Baseline AMD High-End Platform

Base High-End AMD Athlon X2 AM2 System
Hardware Component Price
Processor AMD Athlon 64 X2 (AM2) 4600+ - 2.4GHz 2x512KB Windsor $245
Motherboard MSI K9N SLI Platinum - nForce 570 SLI AM2 $135
Memory GeIL Ultra 2GB (2 x 1GB) DDR2-800 4-4-4-12 $280
Video Card 2 x EVGA 512-P2-N573-AR Geforce 7900GTO 512MB $504
Hard Drive Seagate 3.0Gbps 320GB 7200RPM 16MB Barracuda 7200.10 $95
Optical Drive NEC ND-3550A 16X DVD+/-RW $34
Operating System Windows XP Media Center Edition 2005 SP2B (OEM) $115
System Total $1408
Complete Package $1995 - $3971

Starting with the AMD basic high-end offering, it should come as little surprise that you still get a powerhouse of a computer for the cost. A fast processor, dual graphics cards, 2 GB of RAM, and a good amount of hard drive space will keep all but the most demanding users satisfied. We won't be putting together an equivalent Intel system, as we already mentioned, but it could certainly be done. Let's take a closer look at a few of our component choices, and discuss some of the alternatives you might want to consider.

The choice of motherboard determines in a large part what sort of system you are going to build. A high-end gaming system will come with dual X16 PCI-E slots, often with full X16 bandwidth to each slot. The truth of the matter is that PCI Express graphics cards are rarely starved for bandwidth, so dropping down to X8 bandwidth won't have a dramatic impact on performance. We saved about $40 by going with the MSI K9N-SLI Platinum motherboard, which uses the nForce 570 SLI chipset as opposed to the nForce 590 SLI chipset. The motherboard won't overclock quite as far as some other offerings, and during our testing for the review we found that it seemed to hit a brick wall very quickly once you passed a certain point. If you can live with the approximately 315 MHz top bus speed "limitation", however, the board still performs admirably.

Moving on to the processor, we have chosen what is best classified as a moderately fast AMD offering, the Athlon X2 4600+. When the AM2 processors first launched, the 4600+ carried a price tag of nearly $600. We didn't really recommend the processor then, but with the updated price of roughly $250 it becomes a lot more attractive. We considered recommending an upgrade to the 5000+, with a price of roughly $365, but at present many places that stock the CPU at that price are backordered. Besides, as we've already stated, Intel definitely has the performance advantage anyway, so if you're looking at getting a reasonably high-end AMD system you might as well save a bit of money. Overclocking is always an option, and we have found that most dual core AMD AM2 processors top out somewhere between 2.6 and 2.8 GHz without resorting to extreme cooling, in which case you would again be better off saving the money and getting a slightly slower stock clock speed.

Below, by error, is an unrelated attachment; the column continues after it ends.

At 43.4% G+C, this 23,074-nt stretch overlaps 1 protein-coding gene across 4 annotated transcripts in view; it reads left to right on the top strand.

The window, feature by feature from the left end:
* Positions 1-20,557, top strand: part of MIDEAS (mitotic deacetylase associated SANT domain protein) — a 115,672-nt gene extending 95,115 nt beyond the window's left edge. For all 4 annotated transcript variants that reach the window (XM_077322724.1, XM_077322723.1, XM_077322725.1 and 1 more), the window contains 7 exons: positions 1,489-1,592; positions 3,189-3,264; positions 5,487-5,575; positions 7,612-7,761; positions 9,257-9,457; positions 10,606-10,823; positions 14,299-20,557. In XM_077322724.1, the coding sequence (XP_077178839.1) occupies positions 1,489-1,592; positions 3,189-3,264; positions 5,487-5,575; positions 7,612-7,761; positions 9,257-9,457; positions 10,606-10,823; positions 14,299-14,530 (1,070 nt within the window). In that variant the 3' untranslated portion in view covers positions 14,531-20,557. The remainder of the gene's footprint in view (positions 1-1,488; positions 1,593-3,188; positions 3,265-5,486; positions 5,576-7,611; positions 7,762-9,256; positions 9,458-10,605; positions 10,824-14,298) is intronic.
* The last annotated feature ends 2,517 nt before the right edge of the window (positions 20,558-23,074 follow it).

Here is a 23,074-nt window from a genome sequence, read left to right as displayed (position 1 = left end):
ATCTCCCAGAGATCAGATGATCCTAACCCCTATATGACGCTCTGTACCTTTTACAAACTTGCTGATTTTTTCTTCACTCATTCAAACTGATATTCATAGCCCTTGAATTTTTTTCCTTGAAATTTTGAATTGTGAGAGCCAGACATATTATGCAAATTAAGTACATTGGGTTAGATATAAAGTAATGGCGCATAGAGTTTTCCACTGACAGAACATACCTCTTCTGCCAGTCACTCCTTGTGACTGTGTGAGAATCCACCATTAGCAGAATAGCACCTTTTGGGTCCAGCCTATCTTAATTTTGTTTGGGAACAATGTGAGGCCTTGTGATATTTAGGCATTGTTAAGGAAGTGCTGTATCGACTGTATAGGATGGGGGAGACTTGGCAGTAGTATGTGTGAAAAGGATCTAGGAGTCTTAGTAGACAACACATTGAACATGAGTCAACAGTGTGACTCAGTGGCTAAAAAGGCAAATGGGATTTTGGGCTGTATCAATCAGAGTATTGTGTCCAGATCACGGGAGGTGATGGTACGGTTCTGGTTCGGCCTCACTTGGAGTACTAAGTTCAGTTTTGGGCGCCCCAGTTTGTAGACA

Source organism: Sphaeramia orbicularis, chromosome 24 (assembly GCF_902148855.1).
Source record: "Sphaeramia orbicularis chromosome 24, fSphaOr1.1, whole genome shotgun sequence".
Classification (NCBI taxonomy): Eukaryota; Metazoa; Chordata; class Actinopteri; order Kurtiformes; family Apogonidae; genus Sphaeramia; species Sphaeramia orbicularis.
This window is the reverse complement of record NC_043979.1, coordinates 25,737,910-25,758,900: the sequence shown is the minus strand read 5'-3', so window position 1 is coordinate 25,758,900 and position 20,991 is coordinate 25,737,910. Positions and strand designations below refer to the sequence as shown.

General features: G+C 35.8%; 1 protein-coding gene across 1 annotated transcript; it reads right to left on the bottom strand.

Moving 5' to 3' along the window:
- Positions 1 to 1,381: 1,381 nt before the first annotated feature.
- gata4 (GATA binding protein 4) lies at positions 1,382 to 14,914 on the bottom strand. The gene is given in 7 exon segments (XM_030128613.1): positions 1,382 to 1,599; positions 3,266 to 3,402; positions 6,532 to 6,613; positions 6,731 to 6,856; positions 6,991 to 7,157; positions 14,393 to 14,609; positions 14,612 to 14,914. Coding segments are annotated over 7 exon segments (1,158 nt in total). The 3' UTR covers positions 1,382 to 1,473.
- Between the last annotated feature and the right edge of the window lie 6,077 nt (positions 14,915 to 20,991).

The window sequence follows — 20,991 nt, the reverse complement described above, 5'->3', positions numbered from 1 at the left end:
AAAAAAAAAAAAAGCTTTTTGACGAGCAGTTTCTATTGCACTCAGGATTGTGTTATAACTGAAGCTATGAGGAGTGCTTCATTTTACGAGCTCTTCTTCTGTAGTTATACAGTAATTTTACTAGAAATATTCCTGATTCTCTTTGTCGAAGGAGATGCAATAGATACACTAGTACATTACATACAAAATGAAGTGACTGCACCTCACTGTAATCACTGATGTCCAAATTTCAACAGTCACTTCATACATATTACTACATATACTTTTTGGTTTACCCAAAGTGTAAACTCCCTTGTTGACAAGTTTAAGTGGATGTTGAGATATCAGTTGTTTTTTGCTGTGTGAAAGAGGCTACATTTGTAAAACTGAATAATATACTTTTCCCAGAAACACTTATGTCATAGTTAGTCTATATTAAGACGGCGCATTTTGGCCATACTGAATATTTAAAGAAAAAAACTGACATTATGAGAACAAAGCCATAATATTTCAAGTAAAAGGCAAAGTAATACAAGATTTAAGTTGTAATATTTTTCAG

The choice of memory sparked some serious debate here at AnandTech, as well as a vigorous search of many vendors along with our own pricing engine in an attempt to find the best performing memory at the lowest cost possible. We mentioned this in our last midrange guide, and we will reiterate the point here: DDR2 memory prices have skyrocketed over the past couple of months. You could find 2 GB of reasonably performing DDR2 memory for only $150 two months ago, but now the cheapest price you will find for such memory is $200, with the better performing options costing over $250. Given that our baseline AMD configuration is more of a "budget high-end" system, we tried to keep the costs down as much as possible. We still wanted to get some DDR2-800 memory with CL4 timings, however, as memory with those specifications generally marks the beginning of the high-end RAM. Our own memory reviewer relayed the following information, which is worth repeating: "Corsair, Crucial, Kingston, G.Skill, GeIL, Mushkin, OCZ, Patriot, Super Talent, and TEAM (and several others as well) have all been very competitive at the same speed grade in DDR2." Basically, if you buy memory with the same specifications, the difference from one manufacturer to another is not going to be huge. With this in mind, we looked for DDR2-800 memory with good timings and tried to find the lowest current price. As you can see, we ended up with a GeIL Ultra 2x1GB kit. If prices change in the near future and one of the other manufacturers offers DDR2-800 CL4 RAM at a better price, they would get our pick for "budget high-end" memory.